Latest Articles

Subscribe to our newsletter

Sensitive Teeth? 4 Treatments Available

If you are suffering from sensitive teeth, it is most likely because your enamel has been eroded or the roots of your teeth have been exposed. While the gnawing and uncomfortable pain of this condition can often be lessened by switching to desensitizing toothpaste or reducing acid consumption, sometimes sensitive teeth can only be adequately treated in the dentist’s office. Here are the four main dental procedures and treatments that can help.

Fluoride Application

If fluoride varnish is applied to the sensitive teeth in your mouth, this can help to reduce some of the pain and discomfort by strengthening your enamel and dentin. The same goal can be accomplished by having your dentist apply a fluoride gel to your mouth for five minutes.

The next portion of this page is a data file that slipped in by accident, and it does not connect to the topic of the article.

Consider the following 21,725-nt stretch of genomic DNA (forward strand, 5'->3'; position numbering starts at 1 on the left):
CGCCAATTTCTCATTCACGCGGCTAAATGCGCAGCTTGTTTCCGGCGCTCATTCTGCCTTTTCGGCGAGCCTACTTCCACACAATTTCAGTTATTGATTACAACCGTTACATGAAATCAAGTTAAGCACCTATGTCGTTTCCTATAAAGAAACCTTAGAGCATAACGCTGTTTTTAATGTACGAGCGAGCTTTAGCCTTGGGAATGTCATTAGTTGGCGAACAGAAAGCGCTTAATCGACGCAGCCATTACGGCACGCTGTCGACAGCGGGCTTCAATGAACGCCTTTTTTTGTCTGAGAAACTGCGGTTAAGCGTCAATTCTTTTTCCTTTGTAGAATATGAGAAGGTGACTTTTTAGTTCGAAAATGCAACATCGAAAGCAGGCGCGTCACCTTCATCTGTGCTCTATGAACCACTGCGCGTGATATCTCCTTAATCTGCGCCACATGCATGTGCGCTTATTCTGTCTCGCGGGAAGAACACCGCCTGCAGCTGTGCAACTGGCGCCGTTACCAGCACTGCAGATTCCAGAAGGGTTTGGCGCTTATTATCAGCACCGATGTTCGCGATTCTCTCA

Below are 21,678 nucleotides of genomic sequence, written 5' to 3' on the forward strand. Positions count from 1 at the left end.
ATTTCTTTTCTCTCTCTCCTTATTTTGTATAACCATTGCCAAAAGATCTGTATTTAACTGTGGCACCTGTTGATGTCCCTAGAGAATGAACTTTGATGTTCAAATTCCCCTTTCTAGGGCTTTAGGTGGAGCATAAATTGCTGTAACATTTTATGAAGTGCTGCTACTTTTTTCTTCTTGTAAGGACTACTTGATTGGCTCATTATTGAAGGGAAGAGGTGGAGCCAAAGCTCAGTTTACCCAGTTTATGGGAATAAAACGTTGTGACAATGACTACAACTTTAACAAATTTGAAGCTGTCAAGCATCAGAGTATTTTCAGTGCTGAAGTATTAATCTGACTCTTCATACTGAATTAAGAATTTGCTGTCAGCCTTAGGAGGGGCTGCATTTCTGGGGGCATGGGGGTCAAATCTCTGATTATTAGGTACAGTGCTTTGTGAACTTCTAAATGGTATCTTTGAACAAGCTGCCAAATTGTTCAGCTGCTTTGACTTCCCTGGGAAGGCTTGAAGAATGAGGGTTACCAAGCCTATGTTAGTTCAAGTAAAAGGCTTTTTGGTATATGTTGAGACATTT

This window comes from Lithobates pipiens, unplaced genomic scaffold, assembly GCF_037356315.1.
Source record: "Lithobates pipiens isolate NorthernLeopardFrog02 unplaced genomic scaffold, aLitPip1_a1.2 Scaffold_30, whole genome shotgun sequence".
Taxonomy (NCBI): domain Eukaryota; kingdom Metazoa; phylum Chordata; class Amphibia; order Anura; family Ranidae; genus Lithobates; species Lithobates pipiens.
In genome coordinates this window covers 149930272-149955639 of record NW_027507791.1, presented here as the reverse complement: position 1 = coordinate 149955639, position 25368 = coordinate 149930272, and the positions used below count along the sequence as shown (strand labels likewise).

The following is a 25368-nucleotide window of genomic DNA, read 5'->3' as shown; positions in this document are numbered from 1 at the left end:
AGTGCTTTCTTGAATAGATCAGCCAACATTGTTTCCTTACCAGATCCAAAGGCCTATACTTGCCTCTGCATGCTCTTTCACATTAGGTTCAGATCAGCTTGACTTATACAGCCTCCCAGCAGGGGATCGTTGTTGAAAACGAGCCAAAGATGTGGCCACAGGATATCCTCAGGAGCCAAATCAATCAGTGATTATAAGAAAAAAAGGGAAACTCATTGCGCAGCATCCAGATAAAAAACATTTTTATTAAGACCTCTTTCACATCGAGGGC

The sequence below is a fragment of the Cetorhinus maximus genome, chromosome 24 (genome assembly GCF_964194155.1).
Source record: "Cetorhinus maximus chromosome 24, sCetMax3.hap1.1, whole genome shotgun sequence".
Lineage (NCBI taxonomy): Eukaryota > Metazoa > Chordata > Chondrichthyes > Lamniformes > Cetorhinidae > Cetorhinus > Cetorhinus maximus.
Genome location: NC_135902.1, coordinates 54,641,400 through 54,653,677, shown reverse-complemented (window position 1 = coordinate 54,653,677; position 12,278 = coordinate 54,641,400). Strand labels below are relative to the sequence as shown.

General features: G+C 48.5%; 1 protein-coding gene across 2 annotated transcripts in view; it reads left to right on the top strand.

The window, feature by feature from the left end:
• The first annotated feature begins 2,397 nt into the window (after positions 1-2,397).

Covering Root Surfaces

If you have receding gums due to age or a persistent case of gum disease, sensitive teeth will often develop because of root exposure. If you have this condition due to exposed roots, bonding agents can be a very good solution. In this type of case, your dentist will help you by using a particular sealant to cover the area that is causing you to experience pain (i.e. the tooth root that has become exposed), sealing the surfaces and thereby blocking exposure to the causes of sensitive teeth.

Making a Mouth Guard

If you are suffering from sensitive teeth because of bruxism (i.e. grinding your teeth, often while you sleep), your dentist can make a model of your teeth and then use this to produce a mouth guard that you can wear during the night. By protecting your teeth from pressure and damage, this mouth guard can be highly effective at reducing the pain. It will also treat pain in the jaw joint.

Root Canal Treatment

If all else fails and it is thought that your sensitive teeth are seriously undermining your quality of life, your dentist may decide that you are a suitable candidate for root canal treatment. This can be an effective procedure that removes the soft pulp inside the tooth.